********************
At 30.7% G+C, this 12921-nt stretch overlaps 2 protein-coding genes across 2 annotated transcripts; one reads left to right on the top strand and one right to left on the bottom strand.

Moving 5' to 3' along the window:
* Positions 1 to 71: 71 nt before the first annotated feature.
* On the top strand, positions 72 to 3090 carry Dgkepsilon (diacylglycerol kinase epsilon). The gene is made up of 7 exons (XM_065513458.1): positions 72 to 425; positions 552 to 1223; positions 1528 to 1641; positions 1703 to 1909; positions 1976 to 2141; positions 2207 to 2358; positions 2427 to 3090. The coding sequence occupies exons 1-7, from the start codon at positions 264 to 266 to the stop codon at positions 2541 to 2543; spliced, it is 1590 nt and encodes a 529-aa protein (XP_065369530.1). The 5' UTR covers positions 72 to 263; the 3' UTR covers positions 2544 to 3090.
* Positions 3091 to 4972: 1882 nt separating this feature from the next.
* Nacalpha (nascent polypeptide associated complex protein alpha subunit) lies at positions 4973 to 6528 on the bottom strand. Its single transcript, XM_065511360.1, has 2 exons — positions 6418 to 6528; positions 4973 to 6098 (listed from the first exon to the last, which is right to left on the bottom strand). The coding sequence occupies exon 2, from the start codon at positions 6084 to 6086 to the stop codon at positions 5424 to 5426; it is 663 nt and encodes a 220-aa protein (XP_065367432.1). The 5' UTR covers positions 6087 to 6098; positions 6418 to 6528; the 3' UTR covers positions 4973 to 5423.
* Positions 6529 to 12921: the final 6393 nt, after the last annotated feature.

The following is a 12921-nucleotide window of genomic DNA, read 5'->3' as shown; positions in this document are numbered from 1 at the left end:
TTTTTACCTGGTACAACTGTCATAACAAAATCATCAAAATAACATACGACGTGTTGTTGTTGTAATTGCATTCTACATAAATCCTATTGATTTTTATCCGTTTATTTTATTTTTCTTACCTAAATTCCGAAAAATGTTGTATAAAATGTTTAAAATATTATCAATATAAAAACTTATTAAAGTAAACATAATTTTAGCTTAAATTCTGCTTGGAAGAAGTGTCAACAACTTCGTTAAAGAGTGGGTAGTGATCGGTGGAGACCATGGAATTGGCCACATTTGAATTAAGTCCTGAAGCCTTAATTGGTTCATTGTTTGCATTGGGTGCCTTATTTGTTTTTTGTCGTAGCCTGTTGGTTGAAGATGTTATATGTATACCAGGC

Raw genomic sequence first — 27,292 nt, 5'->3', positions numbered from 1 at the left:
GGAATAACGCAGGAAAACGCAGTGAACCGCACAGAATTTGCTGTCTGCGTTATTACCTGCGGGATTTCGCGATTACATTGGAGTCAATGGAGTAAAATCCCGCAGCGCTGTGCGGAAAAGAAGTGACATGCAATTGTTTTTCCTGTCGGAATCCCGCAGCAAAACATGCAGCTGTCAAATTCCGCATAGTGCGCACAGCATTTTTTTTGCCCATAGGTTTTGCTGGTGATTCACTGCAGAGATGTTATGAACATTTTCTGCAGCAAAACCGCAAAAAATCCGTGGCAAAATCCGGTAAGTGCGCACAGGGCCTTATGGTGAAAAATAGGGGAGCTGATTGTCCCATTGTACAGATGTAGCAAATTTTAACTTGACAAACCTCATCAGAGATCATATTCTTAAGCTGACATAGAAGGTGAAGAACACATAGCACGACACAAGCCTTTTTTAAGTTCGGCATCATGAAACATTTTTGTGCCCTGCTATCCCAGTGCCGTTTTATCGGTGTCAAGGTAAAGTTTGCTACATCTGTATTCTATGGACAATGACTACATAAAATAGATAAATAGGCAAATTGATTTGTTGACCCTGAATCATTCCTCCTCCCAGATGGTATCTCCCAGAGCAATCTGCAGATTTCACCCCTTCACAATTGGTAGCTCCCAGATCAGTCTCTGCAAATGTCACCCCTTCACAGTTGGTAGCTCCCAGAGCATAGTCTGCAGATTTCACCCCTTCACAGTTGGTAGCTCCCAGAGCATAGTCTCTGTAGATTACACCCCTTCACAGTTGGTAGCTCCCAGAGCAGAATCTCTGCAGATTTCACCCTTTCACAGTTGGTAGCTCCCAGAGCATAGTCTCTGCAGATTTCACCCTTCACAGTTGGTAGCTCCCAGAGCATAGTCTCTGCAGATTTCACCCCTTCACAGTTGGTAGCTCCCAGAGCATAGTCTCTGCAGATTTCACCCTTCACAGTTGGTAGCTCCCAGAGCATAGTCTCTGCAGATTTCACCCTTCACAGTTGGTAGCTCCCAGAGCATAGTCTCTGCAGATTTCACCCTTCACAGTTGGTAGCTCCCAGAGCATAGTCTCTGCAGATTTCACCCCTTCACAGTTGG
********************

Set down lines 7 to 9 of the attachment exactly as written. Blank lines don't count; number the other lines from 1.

* Positions 6529 to 12921: the final 6393 nt, after the last annotated feature.

The following is a 12921-nucleotide window of genomic DNA, read 5'->3' as shown; positions in this document are numbered from 1 at the left end:
TTTTTACCTGGTACAACTGTCATAACAAAATCATCAAAATAACATACGACGTGTTGTTGTTGTAATTGCATTCTACATAAATCCTATTGATTTTTATCCGTTTATTTTATTTTTCTTACCTAAATTCCGAAAAATGTTGTATAAAATGTTTAAAATATTATCAATATAAAAACTTATTAAAGTAAACATAATTTTAGCTTAAATTCTGCTTGGAAGAAGTGTCAACAACTTCGTTAAAGAGTGGGTAGTGATCGGTGGAGACCATGGAATTGGCCACATTTGAATTAAGTCCTGAAGCCTTAATTGGTTCATTGTTTGCATTGGGTGCCTTATTTGTTTTTTGTCGTAGCCTGTTGGTTGAAGATGTTATATGTATACCAGGC